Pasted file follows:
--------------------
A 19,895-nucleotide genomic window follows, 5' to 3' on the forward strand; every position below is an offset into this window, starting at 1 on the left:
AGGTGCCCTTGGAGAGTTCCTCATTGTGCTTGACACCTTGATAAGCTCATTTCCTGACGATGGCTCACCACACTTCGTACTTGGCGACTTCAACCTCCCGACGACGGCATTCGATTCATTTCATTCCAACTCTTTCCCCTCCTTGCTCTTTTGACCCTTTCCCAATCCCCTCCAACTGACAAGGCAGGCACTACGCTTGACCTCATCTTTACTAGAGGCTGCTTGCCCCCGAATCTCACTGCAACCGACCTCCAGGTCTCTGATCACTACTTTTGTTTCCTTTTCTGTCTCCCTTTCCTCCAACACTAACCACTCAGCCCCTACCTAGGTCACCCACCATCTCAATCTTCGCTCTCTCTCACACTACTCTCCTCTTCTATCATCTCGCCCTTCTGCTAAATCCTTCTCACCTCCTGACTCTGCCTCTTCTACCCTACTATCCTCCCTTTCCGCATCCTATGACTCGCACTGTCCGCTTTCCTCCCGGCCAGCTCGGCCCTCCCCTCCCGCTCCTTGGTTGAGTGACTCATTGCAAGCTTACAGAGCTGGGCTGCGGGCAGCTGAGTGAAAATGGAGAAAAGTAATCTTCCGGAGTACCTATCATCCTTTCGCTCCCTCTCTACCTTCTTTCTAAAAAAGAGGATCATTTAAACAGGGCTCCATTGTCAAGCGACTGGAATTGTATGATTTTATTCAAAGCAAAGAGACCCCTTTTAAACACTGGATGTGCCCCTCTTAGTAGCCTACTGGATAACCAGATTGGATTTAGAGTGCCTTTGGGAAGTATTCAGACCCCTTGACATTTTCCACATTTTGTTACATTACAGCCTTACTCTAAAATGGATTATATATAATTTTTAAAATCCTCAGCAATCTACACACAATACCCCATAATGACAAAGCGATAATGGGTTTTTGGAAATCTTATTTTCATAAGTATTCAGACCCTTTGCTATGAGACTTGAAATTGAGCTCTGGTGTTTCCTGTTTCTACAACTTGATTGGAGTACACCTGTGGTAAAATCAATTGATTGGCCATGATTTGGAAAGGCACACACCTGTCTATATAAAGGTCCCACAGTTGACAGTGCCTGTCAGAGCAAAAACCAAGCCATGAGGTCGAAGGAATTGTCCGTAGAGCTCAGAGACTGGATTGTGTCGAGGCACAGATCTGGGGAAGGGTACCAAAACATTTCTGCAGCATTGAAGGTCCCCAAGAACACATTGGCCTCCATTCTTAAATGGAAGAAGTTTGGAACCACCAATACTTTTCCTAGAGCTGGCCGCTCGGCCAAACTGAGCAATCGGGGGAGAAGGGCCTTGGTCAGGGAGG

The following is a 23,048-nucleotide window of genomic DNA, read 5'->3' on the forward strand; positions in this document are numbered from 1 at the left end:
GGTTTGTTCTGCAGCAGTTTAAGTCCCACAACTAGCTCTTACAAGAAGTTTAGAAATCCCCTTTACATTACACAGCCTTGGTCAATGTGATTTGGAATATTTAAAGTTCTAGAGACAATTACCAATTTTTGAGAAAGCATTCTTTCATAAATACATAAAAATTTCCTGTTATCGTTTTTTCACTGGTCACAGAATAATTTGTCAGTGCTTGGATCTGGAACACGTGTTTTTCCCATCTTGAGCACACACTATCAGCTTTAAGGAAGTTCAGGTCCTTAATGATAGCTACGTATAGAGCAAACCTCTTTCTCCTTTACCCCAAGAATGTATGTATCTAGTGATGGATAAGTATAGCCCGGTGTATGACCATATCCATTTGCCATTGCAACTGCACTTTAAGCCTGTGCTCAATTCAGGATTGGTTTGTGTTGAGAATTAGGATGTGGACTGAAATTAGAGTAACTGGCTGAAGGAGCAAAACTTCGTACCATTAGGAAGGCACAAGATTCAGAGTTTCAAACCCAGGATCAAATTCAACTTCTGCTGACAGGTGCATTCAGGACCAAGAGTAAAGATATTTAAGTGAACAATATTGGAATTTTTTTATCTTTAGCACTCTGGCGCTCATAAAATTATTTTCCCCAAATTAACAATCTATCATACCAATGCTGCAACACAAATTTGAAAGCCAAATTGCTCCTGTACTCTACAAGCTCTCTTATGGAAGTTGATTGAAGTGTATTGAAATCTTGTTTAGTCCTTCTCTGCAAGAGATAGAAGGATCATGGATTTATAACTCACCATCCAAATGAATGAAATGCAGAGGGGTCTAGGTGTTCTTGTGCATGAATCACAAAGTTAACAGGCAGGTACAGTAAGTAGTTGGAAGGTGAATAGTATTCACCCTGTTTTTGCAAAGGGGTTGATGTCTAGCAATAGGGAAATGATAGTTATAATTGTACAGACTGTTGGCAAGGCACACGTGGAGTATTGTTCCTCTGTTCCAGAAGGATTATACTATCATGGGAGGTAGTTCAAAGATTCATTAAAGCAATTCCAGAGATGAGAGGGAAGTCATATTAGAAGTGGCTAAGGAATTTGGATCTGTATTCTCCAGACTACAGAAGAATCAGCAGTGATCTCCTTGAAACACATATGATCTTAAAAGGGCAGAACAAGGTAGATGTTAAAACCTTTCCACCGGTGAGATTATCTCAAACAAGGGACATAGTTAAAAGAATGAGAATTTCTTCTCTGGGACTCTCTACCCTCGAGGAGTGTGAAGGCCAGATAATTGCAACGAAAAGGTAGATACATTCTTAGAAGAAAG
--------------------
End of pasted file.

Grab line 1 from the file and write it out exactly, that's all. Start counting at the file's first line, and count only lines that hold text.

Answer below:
A 19,895-nucleotide genomic window follows, 5' to 3' on the forward strand; every position below is an offset into this window, starting at 1 on the left: